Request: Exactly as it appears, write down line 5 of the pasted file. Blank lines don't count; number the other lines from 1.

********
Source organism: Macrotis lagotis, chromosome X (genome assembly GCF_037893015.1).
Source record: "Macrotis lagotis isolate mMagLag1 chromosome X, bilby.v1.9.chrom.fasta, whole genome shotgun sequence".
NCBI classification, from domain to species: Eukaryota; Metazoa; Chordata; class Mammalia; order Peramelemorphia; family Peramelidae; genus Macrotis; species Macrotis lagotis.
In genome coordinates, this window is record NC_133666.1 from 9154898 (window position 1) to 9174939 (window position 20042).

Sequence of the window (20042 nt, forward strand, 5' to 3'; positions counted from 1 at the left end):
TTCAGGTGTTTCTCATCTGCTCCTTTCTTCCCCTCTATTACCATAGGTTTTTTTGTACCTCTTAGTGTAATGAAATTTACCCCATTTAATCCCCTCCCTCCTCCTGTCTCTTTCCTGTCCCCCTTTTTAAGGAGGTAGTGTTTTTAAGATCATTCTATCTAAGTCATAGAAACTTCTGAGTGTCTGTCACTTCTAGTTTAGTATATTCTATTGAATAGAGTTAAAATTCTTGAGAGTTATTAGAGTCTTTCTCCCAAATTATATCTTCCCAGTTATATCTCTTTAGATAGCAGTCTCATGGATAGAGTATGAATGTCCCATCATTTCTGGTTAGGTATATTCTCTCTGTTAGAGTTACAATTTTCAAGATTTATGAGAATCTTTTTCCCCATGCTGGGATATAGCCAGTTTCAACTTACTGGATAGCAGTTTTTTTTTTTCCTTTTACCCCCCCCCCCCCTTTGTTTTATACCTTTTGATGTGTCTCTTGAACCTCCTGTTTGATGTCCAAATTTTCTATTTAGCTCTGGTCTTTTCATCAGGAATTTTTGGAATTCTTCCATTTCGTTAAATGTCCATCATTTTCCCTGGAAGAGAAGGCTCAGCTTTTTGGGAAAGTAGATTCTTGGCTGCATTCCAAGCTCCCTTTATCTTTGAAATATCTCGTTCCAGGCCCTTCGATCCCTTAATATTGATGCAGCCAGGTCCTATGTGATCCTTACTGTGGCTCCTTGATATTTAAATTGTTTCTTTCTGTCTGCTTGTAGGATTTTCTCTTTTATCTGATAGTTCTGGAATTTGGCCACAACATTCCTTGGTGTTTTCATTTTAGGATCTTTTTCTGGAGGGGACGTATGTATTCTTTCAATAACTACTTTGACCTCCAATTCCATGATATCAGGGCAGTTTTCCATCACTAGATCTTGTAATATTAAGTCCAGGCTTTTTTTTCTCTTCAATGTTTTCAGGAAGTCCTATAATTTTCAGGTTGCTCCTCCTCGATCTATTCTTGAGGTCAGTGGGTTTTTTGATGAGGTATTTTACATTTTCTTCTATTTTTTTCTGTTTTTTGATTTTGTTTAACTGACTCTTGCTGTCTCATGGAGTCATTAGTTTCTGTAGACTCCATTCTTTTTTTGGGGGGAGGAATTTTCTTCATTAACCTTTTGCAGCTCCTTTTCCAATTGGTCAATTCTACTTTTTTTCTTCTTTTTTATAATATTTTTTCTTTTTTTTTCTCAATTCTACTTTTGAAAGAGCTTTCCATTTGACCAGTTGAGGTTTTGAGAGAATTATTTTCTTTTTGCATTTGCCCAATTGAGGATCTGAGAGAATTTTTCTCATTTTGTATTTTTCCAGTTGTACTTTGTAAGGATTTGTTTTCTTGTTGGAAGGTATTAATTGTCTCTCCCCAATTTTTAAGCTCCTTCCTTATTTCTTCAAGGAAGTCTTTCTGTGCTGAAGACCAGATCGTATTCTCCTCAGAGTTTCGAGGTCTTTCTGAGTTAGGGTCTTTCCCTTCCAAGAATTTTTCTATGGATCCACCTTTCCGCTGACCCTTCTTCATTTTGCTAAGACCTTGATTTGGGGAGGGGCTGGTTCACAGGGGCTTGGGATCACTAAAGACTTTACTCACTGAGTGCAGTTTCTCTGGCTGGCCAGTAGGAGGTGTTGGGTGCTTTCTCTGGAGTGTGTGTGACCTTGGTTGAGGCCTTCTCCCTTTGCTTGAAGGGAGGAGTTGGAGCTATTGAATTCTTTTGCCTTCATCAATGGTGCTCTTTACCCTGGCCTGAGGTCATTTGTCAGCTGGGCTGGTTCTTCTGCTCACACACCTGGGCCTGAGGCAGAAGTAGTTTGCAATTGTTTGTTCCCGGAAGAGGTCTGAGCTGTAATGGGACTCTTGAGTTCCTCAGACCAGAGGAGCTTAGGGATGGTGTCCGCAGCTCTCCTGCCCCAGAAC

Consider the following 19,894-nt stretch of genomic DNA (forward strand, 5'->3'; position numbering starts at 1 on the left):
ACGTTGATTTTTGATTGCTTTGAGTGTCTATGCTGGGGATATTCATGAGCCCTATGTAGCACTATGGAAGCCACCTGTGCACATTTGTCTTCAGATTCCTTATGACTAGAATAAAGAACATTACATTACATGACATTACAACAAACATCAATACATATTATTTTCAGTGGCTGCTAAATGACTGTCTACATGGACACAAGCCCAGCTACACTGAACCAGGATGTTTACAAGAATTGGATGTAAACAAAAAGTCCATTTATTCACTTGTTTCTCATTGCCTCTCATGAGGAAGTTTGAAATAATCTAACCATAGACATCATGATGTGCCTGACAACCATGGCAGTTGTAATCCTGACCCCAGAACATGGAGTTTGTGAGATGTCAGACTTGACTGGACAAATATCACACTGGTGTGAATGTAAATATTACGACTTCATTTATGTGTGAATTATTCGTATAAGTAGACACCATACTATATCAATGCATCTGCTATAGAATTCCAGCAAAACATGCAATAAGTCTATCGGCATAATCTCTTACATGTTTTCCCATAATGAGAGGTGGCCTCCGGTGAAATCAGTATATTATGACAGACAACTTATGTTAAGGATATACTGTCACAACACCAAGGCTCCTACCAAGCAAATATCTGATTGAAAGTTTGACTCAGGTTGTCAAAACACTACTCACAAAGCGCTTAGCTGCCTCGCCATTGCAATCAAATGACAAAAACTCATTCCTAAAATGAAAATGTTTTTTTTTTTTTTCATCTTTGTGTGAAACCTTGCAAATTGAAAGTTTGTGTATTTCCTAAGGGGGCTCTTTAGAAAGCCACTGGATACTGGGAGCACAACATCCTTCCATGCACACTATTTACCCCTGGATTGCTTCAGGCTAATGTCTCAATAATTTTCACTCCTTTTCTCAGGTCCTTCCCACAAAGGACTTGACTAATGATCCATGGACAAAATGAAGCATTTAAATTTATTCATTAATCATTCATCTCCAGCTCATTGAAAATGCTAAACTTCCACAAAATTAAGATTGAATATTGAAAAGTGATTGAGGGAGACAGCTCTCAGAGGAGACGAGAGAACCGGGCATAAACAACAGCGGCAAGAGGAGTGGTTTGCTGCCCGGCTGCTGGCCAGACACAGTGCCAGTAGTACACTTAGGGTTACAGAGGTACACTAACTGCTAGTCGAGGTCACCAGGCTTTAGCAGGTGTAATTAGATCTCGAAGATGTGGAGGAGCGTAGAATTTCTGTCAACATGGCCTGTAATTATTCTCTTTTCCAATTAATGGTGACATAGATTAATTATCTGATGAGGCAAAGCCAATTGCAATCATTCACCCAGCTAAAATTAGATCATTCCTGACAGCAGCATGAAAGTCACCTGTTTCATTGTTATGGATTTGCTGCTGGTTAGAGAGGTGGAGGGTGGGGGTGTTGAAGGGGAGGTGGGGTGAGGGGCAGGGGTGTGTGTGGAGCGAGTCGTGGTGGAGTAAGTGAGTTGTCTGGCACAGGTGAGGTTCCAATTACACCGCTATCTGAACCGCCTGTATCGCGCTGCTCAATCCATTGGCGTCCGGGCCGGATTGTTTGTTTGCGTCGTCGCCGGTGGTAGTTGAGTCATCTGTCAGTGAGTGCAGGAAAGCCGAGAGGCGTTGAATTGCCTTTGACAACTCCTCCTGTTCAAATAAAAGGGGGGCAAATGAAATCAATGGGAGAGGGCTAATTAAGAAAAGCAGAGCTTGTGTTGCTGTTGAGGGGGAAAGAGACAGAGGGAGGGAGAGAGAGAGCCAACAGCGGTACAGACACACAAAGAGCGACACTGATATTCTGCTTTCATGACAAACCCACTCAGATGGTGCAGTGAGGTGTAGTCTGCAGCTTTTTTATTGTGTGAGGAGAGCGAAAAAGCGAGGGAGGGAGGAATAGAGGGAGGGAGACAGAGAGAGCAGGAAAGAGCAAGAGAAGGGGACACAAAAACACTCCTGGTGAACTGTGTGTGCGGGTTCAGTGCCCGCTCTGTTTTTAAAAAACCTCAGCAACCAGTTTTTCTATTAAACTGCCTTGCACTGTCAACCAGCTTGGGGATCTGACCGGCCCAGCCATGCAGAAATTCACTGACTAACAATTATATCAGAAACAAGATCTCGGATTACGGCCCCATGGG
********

Sequence of the window (20042 nt, forward strand, 5' to 3'; positions counted from 1 at the left end):